Translating Gilgamesh: A Conversation with Benjamin Foster
Is it realistic to anticipate the eventual discovery of a complete manuscript of The Epic of Gilgamesh? Iclal Vanwesenbeeck discusses that and the most recent new discoveries with Gilgamesh translator and Assyriologist Benjamin Foster.
Iclal: Please tell us about your journey with The Epic of Gilgamesh. How did you decide to translate the tablets?
Benjamin: Every Assyriologist reads the Gilgamesh epic at some point in his career, just as every Classicist reads Homer and Virgil. Many Assyriologists of my generation or previous ones felt that they could translate it better than had been done before. One reason for this is the rapid advance in understanding of the Babylonian language, whereas Classical Greek and Latin are more a question of trying to achieve the awe-inspiring mastery that great scholars of older generations could claim and translating the Classics can become putting old wine in new bottles. Another reason is the constant discovery of new pieces of Mesopotamian texts. We Assyriologists have a serene feeling of expectancy that scholars of other ancient dead literatures cannot realistically allow themselves: more ancient manuscripts will surface of our favorite compositions, as well as of works we didn’t even know existed. Therefore translations of Babylonian literature need constant updating, expansion, and refinement.
My own version has a somewhat checkered history. About 1984, I completed a translation of what was then known of the epic and thought, with the rashness of a young scholar a decade past receiving his doctorate, that I had done a decent job. As the completed manuscript sat gleaming on my desk and I was thinking where to submit it, I received a letter from an American academic publisher asking me to serve as press reader for a new translation of the epic that had just been submitted to them, by a former classmate of mine in graduate school, as it turned out. I thus found myself facing a moral quandary: should I find fault with this version and promote my own?
In fact, the submitted translation was definitely publishable, so I swallowed hard and wrote the favorable review it deserved, plus various constructive suggestions for improving it. When they sent me the nicely produced book that resulted, I could only look sadly at my little tumulus of superseded effort. I believe the triumphant rival sold many copies and went through at least two editions.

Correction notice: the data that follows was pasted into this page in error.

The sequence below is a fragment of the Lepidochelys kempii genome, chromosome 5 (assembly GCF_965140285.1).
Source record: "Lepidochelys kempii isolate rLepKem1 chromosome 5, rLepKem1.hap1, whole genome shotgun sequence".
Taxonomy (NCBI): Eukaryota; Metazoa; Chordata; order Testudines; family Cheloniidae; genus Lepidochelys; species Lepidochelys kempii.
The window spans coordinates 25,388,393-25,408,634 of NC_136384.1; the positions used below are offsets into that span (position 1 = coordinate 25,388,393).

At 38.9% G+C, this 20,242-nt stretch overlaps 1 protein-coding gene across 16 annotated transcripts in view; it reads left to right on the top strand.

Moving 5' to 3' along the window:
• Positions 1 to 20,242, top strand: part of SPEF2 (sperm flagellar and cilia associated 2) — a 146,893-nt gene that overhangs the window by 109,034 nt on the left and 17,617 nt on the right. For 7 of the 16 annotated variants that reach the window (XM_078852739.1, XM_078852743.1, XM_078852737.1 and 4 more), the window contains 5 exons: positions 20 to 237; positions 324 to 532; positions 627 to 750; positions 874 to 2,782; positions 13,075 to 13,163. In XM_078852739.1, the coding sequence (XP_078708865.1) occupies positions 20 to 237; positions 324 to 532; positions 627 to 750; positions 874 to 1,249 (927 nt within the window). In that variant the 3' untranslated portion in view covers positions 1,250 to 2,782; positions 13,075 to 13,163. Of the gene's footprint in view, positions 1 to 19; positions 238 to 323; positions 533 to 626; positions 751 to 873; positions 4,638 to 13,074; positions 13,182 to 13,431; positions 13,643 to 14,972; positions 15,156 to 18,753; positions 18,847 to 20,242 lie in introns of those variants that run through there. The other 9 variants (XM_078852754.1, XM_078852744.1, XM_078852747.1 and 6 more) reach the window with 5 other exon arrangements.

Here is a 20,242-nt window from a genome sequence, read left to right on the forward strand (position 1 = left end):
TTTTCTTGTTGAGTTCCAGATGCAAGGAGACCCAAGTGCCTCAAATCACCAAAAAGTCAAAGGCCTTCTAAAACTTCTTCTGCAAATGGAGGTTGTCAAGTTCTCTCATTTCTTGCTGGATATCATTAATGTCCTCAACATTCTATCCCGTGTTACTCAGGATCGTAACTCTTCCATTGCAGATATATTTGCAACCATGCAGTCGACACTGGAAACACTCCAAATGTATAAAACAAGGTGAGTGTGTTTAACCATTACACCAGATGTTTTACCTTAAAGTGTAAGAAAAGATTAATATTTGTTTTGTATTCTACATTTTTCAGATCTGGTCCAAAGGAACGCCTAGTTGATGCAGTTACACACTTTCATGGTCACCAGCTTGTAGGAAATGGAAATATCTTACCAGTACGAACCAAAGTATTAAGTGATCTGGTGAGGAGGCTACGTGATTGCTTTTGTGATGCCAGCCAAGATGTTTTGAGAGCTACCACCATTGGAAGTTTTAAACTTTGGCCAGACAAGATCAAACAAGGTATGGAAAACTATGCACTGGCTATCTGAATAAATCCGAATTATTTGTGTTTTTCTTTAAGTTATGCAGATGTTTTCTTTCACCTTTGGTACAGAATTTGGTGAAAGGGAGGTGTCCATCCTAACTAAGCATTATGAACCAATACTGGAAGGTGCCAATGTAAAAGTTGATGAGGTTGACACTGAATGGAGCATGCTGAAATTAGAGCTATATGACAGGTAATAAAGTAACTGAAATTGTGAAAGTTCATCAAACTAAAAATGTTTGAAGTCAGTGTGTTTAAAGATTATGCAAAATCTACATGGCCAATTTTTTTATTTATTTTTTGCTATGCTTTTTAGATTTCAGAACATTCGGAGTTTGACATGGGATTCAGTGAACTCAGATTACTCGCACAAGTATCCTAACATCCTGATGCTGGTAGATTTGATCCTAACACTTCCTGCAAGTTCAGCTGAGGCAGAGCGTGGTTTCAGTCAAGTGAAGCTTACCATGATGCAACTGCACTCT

In this rare instance, virtue had its reward. Some fifteen years later, an editor from Norton Press wrote me and asked if I could suggest someone to do a translation of the epic for Norton’s “Critical Editions” series. I told her the story of my own version and she asked me to revive it for them. In fact, I started over again, with the wisdom that a second decade and a half of teaching and research can bestow, and the resulting rendering was vastly better than what I had done before. Many scholarly projects, like good wine and cheese, improve with some aging. Norton is a wonderful publisher to work with, and I enjoyed the support of the best professional text editor ever to polish and probe my writing. As the saying goes, “The best of romances deserve second chances.”
Iclal: Recently, a new tablet was discovered in Iraq (saved from the smugglers). You noted in your Fredonia keynote that a new beginning to the story has also been discovered. Have these lines been translated into English? How do these new discoveries change the story? For instance, in the nineteenth century, the flood story was a turning point for the rebirth of this epic.
Benjamin: Several important new pieces have been published since my translation appeared in 2001. An important new manuscript of the opening lines has turned up in Syria, first translated into English by Andrew George (2007a). This gives us the correct reading of the opening lines, for which myriad restorations had been proposed, most of them wrong, and adds, drops, and rearranges lines in interesting ways. Here is an excerpt (this and the following are my own translations):
He who saw the wellspring, the foundations of the land,
Who knew the ways, was wise in all things,
Gilgamesh, who saw the wellspring, the foundations of the land,
Who knew the ways, was wise in all things,
He it was who looked on sacred places everywhere.
This manuscript gives us new text for lines 29 to 38:
Gilgamesh wrestled with fifty companions,
wearing out the young men every day,
He kept the young men of Uruk fearful in . . .
The locks of his hair grew thick as a grain field,
His teeth gleamed like the rising sun,
His hair was dark as purple wool.
Eleven cubits was his height,
Four cubits his chest, from nipple to nipple,
A triple cubit his feet and a rod his stride,
A triple cubit the beard of his cheek . . .
These new lines do not change the story or our overall assessment of the poem but they do bring our vision of Gilgamesh himself into sharper focus.
Another surprise has been a description of the marvelous Cedar Forest in Tablet V, part of a tablet containing nearly 140 lines of Tablet V in the Sulaymaniyah Museum and published by al-Rawi and George (2014).
The cedar was dappled sixty cubits high with incrustation,
The resin [oozed] out, dribbling down like raindrops,
It [flowed into a torrent] and ditches carried it away.
Throughout the forest birdlife was chirping,